The other day (all right, Christmas), I received a few nice birthday gifts. This bundle in particular provoked much discussion:
It turned out to be a set of chopsticks in a carrying case (carrying wrap, actually). Every working Wednesday, I lunch at the same restaurant with two guys who don’t use the ubiquitous disposable chopsticks most restaurants make available here. Every week, I mention that – like them – I should get myself a set of my own, and I would be saying that for the rest of my time in Japan – such is my skill at procrastination – if Mike hadn’t presented me with these. A good, traditional Japanese gift.
So traditional, in fact, that I’ll get stares in many eateries from now on (yet another reason – throw it on the pile). Although school kids usually bring chopsticks from home for eating their bento, only the very old or very granola seem to do it in restaurants. This was not always so – it used to be quite normal for everyone to carry their own chopsticks in their purse or coat pocket. Disposability is a relatively recent concept here, but one that caught on big-time. Since many salarymen lunch at the same noodle shop every day, many diners used to have little shelves where regular customers could store their 0-hashi (お箸, chopsticks). I remember a friend of mine doing this at her local spot nearly 15 years ago. After my friend ate, the woman who ran the place would always take the chopsticks and wipe them with a clean, damp cloth before handing them back to the friend, who would put them back in their case, and leave them on the shelf when she left. Now, of course, one would simply reach for the cheap, disposable waribashi in the can on the counter (one did it then, too, but the exceptions were not yet considered eccentric).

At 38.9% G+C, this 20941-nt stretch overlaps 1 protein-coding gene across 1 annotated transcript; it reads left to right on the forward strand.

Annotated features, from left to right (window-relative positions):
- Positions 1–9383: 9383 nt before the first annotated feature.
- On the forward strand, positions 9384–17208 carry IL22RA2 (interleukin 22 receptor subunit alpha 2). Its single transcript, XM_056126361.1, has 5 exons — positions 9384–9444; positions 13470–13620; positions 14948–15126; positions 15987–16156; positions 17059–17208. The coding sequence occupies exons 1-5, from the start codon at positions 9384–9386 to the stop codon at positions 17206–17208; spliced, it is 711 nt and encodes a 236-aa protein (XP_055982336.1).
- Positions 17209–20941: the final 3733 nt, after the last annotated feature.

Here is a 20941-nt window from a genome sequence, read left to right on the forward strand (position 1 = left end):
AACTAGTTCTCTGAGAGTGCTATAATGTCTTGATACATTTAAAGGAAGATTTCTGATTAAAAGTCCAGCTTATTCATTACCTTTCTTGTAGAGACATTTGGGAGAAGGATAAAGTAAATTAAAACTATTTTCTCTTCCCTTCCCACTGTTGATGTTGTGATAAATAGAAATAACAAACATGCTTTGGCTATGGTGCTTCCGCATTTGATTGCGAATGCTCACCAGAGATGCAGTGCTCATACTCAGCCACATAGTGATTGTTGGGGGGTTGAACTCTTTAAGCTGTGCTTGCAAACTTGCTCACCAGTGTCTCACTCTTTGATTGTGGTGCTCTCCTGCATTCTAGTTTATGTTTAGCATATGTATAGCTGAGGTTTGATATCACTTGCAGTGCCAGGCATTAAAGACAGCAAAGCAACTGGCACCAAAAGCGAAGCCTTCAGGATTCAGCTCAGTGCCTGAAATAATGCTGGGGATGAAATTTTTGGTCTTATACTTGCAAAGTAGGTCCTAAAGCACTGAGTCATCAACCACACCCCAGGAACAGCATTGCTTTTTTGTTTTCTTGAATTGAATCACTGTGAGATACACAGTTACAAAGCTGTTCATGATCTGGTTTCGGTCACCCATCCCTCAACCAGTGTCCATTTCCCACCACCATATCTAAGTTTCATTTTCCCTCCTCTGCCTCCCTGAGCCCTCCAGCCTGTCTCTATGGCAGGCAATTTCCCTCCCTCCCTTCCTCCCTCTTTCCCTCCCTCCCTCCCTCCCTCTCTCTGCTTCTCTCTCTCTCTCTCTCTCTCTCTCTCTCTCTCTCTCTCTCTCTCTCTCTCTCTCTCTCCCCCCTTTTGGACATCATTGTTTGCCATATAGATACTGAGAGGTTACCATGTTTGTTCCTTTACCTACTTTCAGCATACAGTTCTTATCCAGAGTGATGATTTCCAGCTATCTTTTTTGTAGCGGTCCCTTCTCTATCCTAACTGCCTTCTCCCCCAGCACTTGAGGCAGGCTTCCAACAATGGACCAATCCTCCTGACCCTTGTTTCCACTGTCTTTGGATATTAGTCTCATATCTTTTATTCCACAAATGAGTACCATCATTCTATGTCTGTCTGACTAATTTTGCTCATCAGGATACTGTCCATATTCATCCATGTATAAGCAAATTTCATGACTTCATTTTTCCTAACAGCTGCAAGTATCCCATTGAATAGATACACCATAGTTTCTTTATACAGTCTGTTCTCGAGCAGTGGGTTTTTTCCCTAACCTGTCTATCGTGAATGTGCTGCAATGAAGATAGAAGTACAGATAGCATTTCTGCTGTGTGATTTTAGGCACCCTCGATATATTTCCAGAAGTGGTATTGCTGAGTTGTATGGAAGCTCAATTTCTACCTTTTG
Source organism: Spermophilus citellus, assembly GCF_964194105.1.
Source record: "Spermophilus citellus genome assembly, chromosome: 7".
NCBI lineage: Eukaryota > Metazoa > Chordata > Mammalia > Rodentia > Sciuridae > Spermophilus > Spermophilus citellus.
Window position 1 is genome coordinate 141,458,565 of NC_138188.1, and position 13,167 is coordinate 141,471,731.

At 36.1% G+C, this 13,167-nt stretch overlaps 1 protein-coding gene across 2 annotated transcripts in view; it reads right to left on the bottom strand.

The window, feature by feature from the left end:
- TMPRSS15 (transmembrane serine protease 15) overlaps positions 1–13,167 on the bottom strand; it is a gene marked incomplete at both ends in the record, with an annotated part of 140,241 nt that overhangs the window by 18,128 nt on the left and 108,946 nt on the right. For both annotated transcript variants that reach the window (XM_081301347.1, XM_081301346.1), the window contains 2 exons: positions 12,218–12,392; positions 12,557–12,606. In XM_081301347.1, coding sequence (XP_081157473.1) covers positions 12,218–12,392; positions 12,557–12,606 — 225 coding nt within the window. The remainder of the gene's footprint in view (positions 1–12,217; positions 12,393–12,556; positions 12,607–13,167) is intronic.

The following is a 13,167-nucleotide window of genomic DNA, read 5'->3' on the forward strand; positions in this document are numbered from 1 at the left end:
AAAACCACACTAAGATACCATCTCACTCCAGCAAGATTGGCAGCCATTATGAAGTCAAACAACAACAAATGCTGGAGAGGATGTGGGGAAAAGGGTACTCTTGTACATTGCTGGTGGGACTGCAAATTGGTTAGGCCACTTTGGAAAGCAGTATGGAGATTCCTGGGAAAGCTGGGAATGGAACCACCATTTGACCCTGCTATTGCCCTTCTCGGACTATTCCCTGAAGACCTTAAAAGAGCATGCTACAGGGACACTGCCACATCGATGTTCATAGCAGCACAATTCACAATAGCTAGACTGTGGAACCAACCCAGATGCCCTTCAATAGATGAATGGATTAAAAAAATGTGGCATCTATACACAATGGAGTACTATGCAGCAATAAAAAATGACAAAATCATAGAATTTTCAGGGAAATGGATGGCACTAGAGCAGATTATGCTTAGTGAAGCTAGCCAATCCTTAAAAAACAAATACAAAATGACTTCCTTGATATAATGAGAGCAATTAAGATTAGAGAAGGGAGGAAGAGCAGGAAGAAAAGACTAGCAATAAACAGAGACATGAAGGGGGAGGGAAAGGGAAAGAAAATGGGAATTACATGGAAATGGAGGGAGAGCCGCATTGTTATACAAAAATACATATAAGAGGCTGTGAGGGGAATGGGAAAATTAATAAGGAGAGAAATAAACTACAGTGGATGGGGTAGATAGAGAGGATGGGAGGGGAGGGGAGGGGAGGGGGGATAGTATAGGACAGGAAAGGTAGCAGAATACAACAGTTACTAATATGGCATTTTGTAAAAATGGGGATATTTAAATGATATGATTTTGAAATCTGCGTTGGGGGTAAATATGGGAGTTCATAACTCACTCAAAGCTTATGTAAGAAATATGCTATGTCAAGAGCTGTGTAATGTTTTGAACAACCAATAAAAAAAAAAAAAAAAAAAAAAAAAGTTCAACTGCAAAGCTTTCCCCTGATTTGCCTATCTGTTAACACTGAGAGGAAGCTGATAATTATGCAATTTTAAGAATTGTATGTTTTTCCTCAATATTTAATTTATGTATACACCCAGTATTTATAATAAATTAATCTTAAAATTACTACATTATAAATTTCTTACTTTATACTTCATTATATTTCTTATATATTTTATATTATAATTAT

At Christmas, we all agreed that it was a fine, practical present. If everyone used them, we’d save more trees. On the other hand, as someone pointed out, most waribashi (disposables) are made of quick-growing, fast-spreading bamboo, which in much of Asia is considered just one step above invasive weed. It’s not as though they’re cutting down ancient oaks. But indigenous forests in Indonesia are being cleared to make way for profitable bamboo to sell to Japan. And in China, (thank you, Wikipedia), 45 billion pairs are thrown away each year, the equivalent of 25 million fully grown trees. That’s a lot of waste, weed or no weed.
Well, no thanks to me anymore. The next step, I guess, is to remember to carry the reusable shopping bags I bought in Canada last summer. I’ve used them about three times.